Undated photo of Japanese journalist Fukiko Aoki, who told Fred Goerner she wanted to help him in his Earhart investigations in the early 1980s. As it turned out, Aoki was anything but helpful, at least from Goerner’s point of view.

I contacted Butler by email to ask her about Aoki and her ideas about Saipan. All of this is chronicled in detail in Amelia Earhart: The Truth at Last.  The fact that this book had been blacked out by all major media until this past week, when the Washington Post finally broke through with the Amy Wang and Cleve R. Wootson Jr. July 11 piece,A ‘bogus photo,’ decades of obsession and the endless debate over Amelia Earhart, could not possibly have prevented Butler from knowing about the 12-page section I devoted to her phony claims. Euphemistically titled, “An Earhart Biographer’s Serial Misstatements,”  I would wager that these pages were more than anyone had ever written about her work, in any format, and it is inconceivable that Butler did not know what The Truth at Last revealed about her so-called “research.” But it meant nothing to her, because facts mean nothing to these enemies of the truth, whether it’s the Earhart story or any other focus of their lies.

Here’s how I conclude the lengthy section in The Truth at Last  that exposes and dismantles Butler’s propaganda, line by line:

Susan Butler, an American author of a major Earhart biography, echoes the Japanese government’s policies of deceit and denial, not only in the Earhart case but in its verifiably false claims about Saipan’s military posture several years before Pearl Harbor. While Fukiko Aoki’s motivation in advancing such nonsense is easily discerned, Butler’s is harder to fathom, yet is sadly typical of the American establishment’s hostility to the truth about Japan’s dark history. Whether Butler’s endorsement of Aoki’s findings was rooted in a conscious decision to mislead, simple historical naiveté, or abject incompetence is uncertain, but all are unacceptable in a popular biography of Amelia Earhart, and the result is the same: Readers are badly misinformed. We can justifiably ask whether Susan Butler would have been as casual in advancing her baseless claims against Goerner, who died five years before East to the Dawn was published, if he’d been around to defend himself.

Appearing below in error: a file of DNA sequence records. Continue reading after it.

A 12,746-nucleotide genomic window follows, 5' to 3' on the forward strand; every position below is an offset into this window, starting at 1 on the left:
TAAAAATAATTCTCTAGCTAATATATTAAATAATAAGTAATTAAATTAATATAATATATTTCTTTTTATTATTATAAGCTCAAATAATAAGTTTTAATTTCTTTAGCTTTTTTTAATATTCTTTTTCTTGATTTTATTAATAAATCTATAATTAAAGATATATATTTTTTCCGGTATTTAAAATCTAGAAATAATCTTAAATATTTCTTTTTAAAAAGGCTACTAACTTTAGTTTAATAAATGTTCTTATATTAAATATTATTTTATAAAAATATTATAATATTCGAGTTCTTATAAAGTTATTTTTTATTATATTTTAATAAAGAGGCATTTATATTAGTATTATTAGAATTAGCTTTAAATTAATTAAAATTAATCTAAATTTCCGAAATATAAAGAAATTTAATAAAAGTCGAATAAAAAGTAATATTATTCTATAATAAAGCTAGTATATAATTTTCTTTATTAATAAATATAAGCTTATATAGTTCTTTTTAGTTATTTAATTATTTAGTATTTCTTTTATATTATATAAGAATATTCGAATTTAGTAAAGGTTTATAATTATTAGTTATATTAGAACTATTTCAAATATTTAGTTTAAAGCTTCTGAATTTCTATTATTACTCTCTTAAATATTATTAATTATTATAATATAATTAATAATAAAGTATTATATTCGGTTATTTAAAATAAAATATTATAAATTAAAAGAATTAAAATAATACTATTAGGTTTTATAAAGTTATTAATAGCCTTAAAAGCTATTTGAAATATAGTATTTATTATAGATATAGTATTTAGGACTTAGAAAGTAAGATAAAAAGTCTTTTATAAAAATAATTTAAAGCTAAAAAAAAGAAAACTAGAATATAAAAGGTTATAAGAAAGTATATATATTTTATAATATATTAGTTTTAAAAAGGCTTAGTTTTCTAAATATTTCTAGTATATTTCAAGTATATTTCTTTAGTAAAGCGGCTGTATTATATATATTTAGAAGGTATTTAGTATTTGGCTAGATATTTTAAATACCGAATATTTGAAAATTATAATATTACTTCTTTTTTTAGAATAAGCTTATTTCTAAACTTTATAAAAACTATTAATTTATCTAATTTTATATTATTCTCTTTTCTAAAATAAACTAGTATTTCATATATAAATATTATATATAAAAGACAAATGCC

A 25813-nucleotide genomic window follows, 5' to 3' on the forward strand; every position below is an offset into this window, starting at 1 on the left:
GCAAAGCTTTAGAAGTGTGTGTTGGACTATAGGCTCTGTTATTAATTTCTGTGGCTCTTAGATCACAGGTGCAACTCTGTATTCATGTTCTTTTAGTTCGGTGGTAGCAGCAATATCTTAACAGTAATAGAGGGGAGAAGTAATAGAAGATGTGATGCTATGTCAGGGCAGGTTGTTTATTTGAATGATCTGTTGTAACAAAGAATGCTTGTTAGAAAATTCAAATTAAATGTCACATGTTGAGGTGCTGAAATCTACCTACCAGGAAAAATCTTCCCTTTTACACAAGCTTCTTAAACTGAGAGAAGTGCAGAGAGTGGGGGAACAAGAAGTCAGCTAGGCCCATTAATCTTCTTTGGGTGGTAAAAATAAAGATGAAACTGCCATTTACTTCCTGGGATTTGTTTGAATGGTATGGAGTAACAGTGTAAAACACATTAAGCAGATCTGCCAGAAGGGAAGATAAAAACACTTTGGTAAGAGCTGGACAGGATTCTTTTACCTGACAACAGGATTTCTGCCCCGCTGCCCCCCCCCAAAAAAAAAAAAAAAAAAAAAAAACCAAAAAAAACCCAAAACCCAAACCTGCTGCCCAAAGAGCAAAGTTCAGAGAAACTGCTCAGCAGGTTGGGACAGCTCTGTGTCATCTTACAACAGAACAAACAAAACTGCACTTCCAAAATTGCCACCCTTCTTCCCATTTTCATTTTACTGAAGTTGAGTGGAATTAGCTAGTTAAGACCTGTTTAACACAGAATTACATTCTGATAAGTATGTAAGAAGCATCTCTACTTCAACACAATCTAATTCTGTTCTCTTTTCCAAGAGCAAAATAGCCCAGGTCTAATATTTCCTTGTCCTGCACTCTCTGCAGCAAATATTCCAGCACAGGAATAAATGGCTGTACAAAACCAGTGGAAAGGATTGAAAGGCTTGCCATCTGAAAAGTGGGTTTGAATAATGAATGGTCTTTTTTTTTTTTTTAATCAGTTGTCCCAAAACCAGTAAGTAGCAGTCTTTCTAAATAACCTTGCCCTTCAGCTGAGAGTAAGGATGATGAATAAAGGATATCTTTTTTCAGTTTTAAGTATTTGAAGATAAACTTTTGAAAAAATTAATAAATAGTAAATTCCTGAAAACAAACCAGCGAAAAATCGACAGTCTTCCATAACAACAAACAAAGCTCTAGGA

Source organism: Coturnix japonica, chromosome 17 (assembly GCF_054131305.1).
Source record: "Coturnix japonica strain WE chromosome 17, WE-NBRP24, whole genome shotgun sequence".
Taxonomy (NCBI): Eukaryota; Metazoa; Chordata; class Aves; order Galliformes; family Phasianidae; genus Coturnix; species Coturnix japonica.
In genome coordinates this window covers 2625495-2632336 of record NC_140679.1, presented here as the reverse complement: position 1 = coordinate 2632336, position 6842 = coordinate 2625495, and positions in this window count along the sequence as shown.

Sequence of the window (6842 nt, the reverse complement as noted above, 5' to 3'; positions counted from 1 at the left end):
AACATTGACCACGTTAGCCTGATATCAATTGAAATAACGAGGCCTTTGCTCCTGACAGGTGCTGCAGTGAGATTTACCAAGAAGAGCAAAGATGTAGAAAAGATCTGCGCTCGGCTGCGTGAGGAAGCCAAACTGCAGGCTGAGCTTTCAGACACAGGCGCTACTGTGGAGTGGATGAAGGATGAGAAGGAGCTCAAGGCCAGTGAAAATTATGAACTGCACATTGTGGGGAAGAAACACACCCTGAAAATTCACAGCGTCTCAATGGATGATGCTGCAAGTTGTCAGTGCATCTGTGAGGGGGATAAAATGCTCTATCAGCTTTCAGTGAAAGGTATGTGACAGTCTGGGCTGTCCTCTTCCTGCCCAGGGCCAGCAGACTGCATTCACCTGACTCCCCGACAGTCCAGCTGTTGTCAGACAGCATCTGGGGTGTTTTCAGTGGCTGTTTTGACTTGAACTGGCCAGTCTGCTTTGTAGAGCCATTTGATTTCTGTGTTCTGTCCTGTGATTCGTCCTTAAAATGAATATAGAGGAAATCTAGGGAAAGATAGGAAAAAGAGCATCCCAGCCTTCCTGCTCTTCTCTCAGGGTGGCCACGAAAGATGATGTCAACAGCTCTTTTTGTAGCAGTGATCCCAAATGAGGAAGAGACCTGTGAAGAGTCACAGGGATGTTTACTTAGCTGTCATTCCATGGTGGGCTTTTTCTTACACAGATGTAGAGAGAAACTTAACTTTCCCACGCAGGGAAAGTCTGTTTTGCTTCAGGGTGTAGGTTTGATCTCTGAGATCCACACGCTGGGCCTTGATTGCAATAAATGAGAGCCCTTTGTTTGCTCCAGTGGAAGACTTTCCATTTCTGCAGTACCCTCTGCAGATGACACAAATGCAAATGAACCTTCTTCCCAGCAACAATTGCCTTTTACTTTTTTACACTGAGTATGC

We’ve seen an inordinate level of media activity during the past 10 days, virtually all of it devoted to a phony story about a bogus photo, followed by the subsequent debunking of the false claims made about the photo. When the false claims about the photo were exposed, as planned, anything of value in Amelia Earhart: The Lost Evidence,” was contaminated. The goal of the whole exercise was solely to further discredit the hated truth about the fate of Amelia Earhart and Fred Noonan.

Nothing will be followed-up by an establishment still protecting the checkered legacy of President Franklin D. Roosevelt, whose refusal to help Amelia when she in Japanese captivity, if officially revealed, would even now be a catastrophe for Democrats who still revere FDR as the New Deal Savior of America. Sadly and as always, too many Americans simply don’t care enough about the disappearance of Amelia Earhart to even question the false talking points offered by Butler and others who are always eager to lead them astray. 

Will shameless government shills like Butler, who want to keep Amelia Earhart and Fred Noonan stashed away in the safe confines of romantic myth, flying into the eternal ether, ever cease their absurd advocacy for false solutions to the phony Earhart “mystery”? Not a chance, unless the U.S. government itself finally decides that the time for “full disclosure” in the Earhart case has finally come. Don’t hold your breath.

History’s “Amelia Earhart: The Lost Evidence”: Underhanded attack on the Marshalls-Saipan truth

“The further a society drifts from the truth, the more it will hate those that speak it.”                                                                                                          — George Orwell

If I wanted to produce a TV documentary that pretends to provide evidence in support of the truth as we know it — Amelia Earhart’s Marshall Islands landing and death on Saipan — while at the same time cunningly undermining this evidence by predicating its entire existence on sensational claims about a photo that are soon entirely discredited, I couldn’t do better than Morningstar Entertainment’s “Amelia Earhart: The Lost Evidence,” which premiered July 9 on History, formerly and better known as the History Channel.